Cooperative Learning - Beyond the Basics
- To develop criteria for evaluating ACL methodologies
- To apply these criteria to evaluate and improve ACL implementations
- Participants must have had at least one semester experience delivering a technical course using ACL methodologies.
- ACL methodologies and applications
- Features of good ACL implementations
- Criteria for evaluating ACL methodologies
- Improving ACL implementations using evaluation criteria
- Introduction (15 minutes)
- ACL Experiences (45 minutes)
- Each team member reports a good experience and a bad experience with ACL
- Teams report their experiences.
- Good and Bad Features of ACL Implementations (30 minutes)
- Teams discuss what features made the good experiences work and what features made the bad experiences not work. Teams summarize their discussions.
- Features of Good ACL Implementations (15 minutes)
- Workshop leaders report on features that help and hinder success with ACL implementations
- Development of Evaluation Criteria (30 minutes)
- Teams develop a list of criteria for evaluating ACL implementations. Teams report their lists to group.
- Suggested Evaluation Criteria (15 minutes)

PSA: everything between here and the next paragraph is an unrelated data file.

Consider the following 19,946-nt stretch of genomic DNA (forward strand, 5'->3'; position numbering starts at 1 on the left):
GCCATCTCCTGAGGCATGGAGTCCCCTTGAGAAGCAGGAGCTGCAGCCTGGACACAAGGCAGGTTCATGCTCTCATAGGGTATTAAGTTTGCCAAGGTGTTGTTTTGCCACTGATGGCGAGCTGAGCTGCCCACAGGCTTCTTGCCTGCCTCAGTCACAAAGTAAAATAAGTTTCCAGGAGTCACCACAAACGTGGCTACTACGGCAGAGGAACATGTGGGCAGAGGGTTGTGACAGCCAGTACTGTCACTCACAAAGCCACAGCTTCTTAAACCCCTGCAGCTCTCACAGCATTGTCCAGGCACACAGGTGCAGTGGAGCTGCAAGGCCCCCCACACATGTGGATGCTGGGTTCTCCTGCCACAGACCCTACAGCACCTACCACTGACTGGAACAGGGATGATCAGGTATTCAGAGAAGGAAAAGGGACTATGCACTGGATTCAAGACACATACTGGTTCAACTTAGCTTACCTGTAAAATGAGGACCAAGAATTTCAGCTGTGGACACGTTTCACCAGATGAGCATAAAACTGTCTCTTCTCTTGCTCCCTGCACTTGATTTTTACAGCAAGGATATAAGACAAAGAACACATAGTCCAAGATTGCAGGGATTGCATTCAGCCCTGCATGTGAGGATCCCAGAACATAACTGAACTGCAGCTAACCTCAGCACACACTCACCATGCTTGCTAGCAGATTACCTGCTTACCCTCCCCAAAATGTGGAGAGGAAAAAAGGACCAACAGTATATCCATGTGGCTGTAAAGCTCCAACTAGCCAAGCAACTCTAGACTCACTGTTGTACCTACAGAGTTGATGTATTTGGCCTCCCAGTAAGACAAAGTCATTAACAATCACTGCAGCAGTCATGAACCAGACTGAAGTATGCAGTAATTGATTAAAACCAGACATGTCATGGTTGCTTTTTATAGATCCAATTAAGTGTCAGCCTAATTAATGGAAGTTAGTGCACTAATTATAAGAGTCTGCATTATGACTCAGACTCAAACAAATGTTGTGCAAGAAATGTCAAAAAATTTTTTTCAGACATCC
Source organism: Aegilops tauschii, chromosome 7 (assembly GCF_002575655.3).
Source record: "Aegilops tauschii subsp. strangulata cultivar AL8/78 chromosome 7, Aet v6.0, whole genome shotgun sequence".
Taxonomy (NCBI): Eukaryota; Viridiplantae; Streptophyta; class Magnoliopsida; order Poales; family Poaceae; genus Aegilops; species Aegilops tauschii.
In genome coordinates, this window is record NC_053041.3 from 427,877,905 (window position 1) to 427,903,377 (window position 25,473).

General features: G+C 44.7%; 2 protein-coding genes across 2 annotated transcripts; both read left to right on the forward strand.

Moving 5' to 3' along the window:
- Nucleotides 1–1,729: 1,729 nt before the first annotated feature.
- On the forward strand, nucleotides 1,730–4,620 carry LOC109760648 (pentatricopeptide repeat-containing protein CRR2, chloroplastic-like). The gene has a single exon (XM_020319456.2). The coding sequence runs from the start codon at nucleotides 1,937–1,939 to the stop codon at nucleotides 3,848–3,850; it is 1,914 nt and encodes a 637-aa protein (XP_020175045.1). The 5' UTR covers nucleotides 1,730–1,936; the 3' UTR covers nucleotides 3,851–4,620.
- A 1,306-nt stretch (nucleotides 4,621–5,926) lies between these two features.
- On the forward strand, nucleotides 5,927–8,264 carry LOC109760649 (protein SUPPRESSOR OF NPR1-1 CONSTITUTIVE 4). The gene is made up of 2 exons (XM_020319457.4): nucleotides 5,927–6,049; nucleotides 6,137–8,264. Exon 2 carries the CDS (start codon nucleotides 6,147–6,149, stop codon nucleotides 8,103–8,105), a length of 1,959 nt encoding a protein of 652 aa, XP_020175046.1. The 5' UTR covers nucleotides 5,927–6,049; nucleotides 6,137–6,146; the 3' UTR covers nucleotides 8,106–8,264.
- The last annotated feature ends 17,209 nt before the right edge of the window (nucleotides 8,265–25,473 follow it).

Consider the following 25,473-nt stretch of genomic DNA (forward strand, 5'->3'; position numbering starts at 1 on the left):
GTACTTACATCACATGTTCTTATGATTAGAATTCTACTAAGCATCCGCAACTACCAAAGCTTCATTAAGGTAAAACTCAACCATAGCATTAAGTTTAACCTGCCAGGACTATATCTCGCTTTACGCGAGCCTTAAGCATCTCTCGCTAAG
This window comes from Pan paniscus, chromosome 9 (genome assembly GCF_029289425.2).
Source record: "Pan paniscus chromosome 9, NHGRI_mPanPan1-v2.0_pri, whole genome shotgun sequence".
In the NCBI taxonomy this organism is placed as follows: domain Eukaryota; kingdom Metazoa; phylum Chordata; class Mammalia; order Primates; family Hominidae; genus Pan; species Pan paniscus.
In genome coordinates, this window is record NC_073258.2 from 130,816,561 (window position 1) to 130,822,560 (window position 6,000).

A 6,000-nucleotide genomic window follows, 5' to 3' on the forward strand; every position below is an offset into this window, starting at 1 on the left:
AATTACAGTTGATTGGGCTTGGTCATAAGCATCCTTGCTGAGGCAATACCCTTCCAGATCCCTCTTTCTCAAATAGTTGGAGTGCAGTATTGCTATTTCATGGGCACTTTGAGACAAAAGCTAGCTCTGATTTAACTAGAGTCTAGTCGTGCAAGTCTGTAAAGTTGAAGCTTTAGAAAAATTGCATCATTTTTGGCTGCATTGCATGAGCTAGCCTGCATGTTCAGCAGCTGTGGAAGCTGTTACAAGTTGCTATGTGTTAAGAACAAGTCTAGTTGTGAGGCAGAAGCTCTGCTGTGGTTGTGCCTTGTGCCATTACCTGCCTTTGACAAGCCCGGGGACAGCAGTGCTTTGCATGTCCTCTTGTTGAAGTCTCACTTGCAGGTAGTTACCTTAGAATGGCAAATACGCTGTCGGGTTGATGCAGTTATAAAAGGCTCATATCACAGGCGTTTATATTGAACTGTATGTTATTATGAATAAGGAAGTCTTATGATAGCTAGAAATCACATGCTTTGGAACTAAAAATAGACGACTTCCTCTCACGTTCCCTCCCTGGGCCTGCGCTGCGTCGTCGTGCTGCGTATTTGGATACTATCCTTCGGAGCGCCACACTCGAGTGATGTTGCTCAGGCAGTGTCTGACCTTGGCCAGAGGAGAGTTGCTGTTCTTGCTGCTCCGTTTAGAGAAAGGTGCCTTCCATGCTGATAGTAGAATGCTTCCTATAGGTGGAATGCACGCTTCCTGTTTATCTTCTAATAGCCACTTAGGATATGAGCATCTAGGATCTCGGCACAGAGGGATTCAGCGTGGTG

- Workshop leaders present a list of evaluation criteria.
- Revise Evaluation Criteria (15 minutes)
- Each team revises its list of evaluation criteria.
- Application of evaluation criteria (45 minutes)
- Each team applies its evaluation criteria to the ACL implementations the members described earlier. In the process the team identifies specific shortcomings and suggests improvements. Teams report summaries of improvements.
Russ PimmelRuss Pimmel is a Professor of Electrical and Computer Engineering. He teaches digital systems and computer hardware courses and the senior capstone design course. In recent years he has pursued a long-term interest in teaching methodologies. He has worked with his faculty colleagues to explore teaching improvements through a program that includes a weekly colloquium, periodic faculty workshops, and an outside speaker program. Outside of work, he enjoys reading detective novels and cooking experimental dishes.
Cesar MalaveDon Cesar Malave (he prefers this title instead of Dr. or Professor) is the ultimate puertorrican. He loves the sea, the sun, good Latin music (yes, there is also bad Latin music such as done by performers such as Ricky Martin), rum and coke (or Cuba Libre as non-puertorricans refer to this famous drink), his wife, his kids, and God (the order has nothing to do with importance as you can notice). Don Cesar is a full-time dad and husband and a part-time associate professor of Industrial Engineering. His dream is to one day retire and move to a beachfront house in the beautiful Island of Puerto Rico. He will then spend the rest of his life playing his percussion instruments, playing with his grandchildren, and teaching at a local university - just for fun.
Need help?Whether you're just getting started or looking for some additional ideas, the Foundation Coalition would like to help you incorporate student teams into your engineering classes through workshops, web sites, lesson plans, and reading materials. For suggestions on where to start, see our website or Contact: E-mail or call at 979-845-7574.